We then ask how information about neural mechanisms improves the predictive and explanatory power of economic models. Importantly, the points we raise here recapitulate both the cognitive revolution  and the subsequent intertwining of cognitive psychology and cognitive neuroscience [23,24]. We believe that the seemingly disparate neural and social sciences have much to gain from each other
The National Innovation Foundation-India is an Indian government initiative to provide institutional support to grassroots green technology and to nurture innovators, who blend traditional knowledge with contemporary technology.
Fast Company How A Great Field Trip Makes New Ideas Bloom Brilliantly Fast Company Every organization needs new ideas and needs to improve the ideas it has. Getting out into the world and seeing things in person is key to that process.
Day-to-day personal interactions that don’t include social media are becoming harder and harder to find. US consumers spent 20-30 percent of their time online or 121 billion total minutes in July 2012 on social networking, up 37 percent from 2011. In other words, Americans alone spend upwards of 24 billion hours each year divulging minute-to-minute personal details online… or lurking… with no indication of stopping.
This week, Ombud has taken a look at some innovative ways organizations are leveraging that magnitude of data for potentially life-saving innovations in Social Media Monitoring technologies.
Social media trends present an opportunity for the pharmaceutical industry to gain medical insights and provide immediate medical alerts to consumers. This translates into a significant opportunity to revolutionize pharmacovigilance.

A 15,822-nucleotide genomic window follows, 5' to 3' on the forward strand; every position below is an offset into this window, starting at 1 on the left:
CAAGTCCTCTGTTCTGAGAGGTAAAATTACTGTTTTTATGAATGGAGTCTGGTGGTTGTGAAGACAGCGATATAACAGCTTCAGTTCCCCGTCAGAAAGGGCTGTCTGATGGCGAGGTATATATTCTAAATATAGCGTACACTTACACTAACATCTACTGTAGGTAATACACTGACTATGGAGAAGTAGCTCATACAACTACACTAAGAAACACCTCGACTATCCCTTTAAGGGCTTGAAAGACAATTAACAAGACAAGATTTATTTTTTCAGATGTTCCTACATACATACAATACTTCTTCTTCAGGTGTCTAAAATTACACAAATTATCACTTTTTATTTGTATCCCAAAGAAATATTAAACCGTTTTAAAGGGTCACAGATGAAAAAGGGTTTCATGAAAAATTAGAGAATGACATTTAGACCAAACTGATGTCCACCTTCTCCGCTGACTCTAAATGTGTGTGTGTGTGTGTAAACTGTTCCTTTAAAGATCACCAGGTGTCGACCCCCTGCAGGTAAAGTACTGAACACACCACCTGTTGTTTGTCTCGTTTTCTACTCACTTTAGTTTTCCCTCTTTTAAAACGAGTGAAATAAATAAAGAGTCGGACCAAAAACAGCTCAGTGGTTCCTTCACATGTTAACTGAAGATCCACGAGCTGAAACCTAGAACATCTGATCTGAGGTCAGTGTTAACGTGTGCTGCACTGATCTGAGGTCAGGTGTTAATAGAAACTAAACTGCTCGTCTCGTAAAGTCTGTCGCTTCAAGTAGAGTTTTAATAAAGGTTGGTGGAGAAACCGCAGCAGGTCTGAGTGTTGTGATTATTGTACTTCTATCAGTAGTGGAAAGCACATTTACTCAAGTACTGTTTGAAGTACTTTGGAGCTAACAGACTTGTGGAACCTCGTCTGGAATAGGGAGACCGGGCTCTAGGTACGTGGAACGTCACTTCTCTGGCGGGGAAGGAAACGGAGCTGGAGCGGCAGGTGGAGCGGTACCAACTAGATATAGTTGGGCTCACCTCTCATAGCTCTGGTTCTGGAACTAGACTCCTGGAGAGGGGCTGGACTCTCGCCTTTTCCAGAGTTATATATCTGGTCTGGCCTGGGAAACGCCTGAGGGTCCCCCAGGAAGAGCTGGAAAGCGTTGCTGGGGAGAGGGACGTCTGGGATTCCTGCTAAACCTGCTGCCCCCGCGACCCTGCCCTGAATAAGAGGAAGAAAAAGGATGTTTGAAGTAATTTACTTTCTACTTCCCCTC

Pharmacovigilance is the science and activities related to detecting, assessing, understanding and preventing adverse event (any undesirable experience) or any other drug-related problem.
A partnership between the EU and the European Federation of Pharmaceutical Industries and Associations, known as the Innovative Medicines Initiative (IMI), is bringing Social Media Monitoring to pharmacovigilance. IMI is currently seeking social media innovation to establish a policy and regulatory framework for pharmacovigilance surveillance.
The IMI has two overall methods of gathering crucial self-reported data:
Reporting: Patients suffering suspected adverse effects from medications could directly report to appropriate authorities through a mobile app integrated with established workflows and tools. Such reports can come from patients or physicians and becomes the basis of a two-way communication between reporter and authority. Data Mining: Social media will be scanned for emerging, self-reported medical insights. Content gathered from several web sources into a social media monitoring solution will allow for analysis and identification of adverse events in real-time.